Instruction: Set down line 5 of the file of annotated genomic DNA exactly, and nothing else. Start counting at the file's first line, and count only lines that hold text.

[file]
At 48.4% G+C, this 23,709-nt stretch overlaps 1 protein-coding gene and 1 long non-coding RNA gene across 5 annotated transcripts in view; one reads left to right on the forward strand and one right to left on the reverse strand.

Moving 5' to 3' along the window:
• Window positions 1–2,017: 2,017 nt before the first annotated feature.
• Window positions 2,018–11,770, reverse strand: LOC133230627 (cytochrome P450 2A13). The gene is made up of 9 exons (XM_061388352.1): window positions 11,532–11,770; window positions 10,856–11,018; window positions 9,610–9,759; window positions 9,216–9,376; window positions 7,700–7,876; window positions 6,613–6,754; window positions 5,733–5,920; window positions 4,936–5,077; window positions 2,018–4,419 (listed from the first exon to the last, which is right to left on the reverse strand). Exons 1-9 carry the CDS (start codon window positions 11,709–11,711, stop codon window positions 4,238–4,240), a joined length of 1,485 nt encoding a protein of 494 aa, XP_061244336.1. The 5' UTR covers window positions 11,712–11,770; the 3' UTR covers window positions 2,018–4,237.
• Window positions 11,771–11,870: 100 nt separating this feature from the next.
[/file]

• Window positions 11,771–11,870: 100 nt separating this feature from the next.